one-half reams of newspaper, 20 x 30. In 1728 the first New England mill came into existence at Milton, Massachusetts, near Boston. By 1810 the number of mills in the United States had increased to nearly two hundred.
In the early days, when all paper was made by hand, five or ten reams a day were considered a fair product for one mill. Hand-making required a week to do what a machine accomplishes in a day. But qualities and effects can be obtained by hand which are impracticable by machinery alone, although in most respects the machine-made paper is distinctly superior.
When making by hand the workman took a "mold," consisting of a piece of fine wire cloth attached to a frame, and placed on it another frame called a "deckle," which formed a thin rim around the mold. Then he dipped the mold into the pulp, and the deckle served to retain just enough for a sheet of paper of the required thickness. A little shaking made the water drain speedily through the wire cloth, and, after the deckle had been removed, the mold was turned over so that the moist sheet of paper was transferred to a piece of felt. Successive sheets were similarly treated, and they were piled one on another alternating with pieces of felt until there was a pile of about half a dozen quires. This pile was put in a press, which forced out nearly all the moisture in the sheets of paper. The cloths were then removed, and, after more pressings and other minor operations, the paper was hung over poles in a drying loft. When dried, it resembled blotting-paper and could not be written on. A writing surface was obtained by dipping it in a weak solution of hot gelatine, after which it was pressed and dried. If glazing was required the sheets were passed between hot and polished iron rollers.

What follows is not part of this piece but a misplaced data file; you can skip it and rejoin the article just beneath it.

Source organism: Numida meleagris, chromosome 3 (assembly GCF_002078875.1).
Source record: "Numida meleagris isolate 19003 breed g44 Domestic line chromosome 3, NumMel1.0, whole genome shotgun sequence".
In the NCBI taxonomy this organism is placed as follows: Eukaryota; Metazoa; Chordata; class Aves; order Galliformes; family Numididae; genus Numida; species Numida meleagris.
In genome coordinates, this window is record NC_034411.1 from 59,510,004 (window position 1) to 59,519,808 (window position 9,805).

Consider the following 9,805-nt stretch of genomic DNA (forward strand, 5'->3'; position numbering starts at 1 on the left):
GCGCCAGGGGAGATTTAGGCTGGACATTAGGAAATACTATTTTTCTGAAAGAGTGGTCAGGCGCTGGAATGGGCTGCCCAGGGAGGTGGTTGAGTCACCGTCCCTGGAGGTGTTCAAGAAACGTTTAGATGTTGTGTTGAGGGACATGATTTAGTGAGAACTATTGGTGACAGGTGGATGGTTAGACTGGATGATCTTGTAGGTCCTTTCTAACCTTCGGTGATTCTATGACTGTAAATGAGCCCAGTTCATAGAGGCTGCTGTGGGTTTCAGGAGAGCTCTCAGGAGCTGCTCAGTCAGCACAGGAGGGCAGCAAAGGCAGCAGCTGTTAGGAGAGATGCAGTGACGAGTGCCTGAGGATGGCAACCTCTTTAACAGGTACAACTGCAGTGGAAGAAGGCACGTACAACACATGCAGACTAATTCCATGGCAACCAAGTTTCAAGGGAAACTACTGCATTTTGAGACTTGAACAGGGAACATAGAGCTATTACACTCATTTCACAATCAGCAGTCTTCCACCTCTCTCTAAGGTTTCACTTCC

Modern paper-making may be said to date from the introduction of the Fourdrinier type of paper-machine about 1806. This machine causes an equal supply of pulp
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